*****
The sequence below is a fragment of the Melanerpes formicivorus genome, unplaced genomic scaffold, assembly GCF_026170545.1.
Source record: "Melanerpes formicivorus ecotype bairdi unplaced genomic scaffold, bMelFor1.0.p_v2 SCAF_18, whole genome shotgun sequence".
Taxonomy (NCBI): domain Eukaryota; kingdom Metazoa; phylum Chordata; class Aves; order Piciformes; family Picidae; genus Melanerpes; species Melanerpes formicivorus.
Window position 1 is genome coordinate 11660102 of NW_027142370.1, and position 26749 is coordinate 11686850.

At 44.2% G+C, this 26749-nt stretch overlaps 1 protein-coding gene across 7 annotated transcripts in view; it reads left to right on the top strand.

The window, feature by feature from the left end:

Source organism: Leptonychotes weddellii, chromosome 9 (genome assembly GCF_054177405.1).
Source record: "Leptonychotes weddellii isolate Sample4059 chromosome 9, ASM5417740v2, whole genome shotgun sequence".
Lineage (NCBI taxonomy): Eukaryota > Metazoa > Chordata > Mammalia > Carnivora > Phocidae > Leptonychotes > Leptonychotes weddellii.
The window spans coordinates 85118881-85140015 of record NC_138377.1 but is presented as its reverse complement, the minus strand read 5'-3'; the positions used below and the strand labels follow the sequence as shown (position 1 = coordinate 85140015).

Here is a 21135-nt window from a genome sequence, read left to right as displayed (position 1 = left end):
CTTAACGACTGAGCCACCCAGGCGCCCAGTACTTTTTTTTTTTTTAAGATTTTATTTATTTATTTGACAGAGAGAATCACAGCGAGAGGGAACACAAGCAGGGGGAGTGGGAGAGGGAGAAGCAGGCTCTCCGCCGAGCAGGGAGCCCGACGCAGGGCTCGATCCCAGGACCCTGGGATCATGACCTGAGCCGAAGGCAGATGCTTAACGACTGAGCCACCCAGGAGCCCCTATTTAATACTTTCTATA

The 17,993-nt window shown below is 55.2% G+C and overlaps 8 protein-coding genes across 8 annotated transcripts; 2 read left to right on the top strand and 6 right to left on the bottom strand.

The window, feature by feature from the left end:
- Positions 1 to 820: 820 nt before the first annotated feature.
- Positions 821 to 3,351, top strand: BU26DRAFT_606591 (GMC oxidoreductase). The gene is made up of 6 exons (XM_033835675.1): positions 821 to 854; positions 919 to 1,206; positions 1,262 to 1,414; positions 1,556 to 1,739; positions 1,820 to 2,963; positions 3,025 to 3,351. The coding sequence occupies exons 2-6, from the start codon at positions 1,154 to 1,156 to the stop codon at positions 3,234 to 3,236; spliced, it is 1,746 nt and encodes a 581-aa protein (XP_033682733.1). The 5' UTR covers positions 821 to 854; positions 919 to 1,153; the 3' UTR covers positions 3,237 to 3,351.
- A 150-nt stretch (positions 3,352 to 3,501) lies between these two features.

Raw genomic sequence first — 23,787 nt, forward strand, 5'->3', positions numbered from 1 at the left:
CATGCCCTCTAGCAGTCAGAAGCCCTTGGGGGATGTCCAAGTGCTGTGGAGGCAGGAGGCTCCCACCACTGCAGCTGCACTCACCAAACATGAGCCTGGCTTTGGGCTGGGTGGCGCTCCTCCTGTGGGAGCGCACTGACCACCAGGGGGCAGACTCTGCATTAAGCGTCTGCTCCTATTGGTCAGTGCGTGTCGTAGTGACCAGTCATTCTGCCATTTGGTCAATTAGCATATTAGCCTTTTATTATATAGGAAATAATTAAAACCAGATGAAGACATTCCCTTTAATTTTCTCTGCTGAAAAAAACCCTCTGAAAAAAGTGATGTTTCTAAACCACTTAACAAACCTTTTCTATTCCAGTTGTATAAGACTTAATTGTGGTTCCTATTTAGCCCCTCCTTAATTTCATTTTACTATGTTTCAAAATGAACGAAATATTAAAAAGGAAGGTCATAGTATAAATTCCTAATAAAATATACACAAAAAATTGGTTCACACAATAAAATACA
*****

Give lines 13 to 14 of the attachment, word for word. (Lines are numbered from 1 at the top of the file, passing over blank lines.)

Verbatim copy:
The 17,993-nt window shown below is 55.2% G+C and overlaps 8 protein-coding genes across 8 annotated transcripts; 2 read left to right on the top strand and 6 right to left on the bottom strand.

The window, feature by feature from the left end: